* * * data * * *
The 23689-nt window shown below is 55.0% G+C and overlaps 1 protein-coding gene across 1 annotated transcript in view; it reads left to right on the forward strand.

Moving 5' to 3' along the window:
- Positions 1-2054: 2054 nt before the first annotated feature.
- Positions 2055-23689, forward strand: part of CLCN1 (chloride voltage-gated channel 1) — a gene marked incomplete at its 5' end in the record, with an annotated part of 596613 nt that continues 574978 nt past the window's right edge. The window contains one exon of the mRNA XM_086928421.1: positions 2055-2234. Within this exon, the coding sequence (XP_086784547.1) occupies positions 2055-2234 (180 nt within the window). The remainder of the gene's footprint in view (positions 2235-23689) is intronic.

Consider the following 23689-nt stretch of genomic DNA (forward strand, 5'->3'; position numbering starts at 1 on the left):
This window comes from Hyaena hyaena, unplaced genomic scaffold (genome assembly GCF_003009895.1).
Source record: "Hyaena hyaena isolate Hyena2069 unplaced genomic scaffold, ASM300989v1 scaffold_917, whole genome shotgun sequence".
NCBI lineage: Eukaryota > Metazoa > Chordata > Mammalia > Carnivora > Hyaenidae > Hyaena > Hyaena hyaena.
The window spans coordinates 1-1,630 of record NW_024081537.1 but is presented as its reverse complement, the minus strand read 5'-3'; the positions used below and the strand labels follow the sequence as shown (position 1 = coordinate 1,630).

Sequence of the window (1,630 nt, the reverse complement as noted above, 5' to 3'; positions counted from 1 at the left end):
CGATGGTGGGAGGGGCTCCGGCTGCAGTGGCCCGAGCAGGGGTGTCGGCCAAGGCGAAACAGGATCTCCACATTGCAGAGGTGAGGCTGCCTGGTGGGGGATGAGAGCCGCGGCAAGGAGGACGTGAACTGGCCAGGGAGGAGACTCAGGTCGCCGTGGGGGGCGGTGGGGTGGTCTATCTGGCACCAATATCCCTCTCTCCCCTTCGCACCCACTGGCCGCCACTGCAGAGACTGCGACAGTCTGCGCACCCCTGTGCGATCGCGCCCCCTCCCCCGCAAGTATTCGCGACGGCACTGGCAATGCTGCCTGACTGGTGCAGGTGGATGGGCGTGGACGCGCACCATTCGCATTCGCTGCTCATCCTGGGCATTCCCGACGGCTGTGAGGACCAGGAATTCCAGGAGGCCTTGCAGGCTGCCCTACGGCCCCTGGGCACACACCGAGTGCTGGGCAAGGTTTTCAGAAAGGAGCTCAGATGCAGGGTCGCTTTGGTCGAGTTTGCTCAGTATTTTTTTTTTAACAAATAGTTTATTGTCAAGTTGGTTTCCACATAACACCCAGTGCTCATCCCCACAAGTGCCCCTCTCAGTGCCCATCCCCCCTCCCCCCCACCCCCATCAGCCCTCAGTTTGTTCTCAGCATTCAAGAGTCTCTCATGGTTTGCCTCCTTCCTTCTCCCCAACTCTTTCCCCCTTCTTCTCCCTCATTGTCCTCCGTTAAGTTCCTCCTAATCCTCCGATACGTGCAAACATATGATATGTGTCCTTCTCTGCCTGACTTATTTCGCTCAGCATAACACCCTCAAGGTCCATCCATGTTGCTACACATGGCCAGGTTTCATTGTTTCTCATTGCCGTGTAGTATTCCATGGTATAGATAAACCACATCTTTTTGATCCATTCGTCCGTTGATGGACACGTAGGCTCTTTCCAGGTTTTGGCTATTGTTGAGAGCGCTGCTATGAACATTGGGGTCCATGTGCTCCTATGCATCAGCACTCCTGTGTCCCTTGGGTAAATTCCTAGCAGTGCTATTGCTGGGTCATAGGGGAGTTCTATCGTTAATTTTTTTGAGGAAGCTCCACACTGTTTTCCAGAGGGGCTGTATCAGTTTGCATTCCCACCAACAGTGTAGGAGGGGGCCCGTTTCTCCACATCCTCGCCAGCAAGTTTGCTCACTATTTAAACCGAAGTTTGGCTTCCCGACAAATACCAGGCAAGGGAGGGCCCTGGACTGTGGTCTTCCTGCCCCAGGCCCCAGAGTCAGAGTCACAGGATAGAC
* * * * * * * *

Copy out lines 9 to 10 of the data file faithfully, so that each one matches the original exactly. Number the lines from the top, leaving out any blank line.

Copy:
The window spans coordinates 1-1,630 of record NW_024081537.1 but is presented as its reverse complement, the minus strand read 5'-3'; the positions used below and the strand labels follow the sequence as shown (position 1 = coordinate 1,630).

Sequence of the window (1,630 nt, the reverse complement as noted above, 5' to 3'; positions counted from 1 at the left end):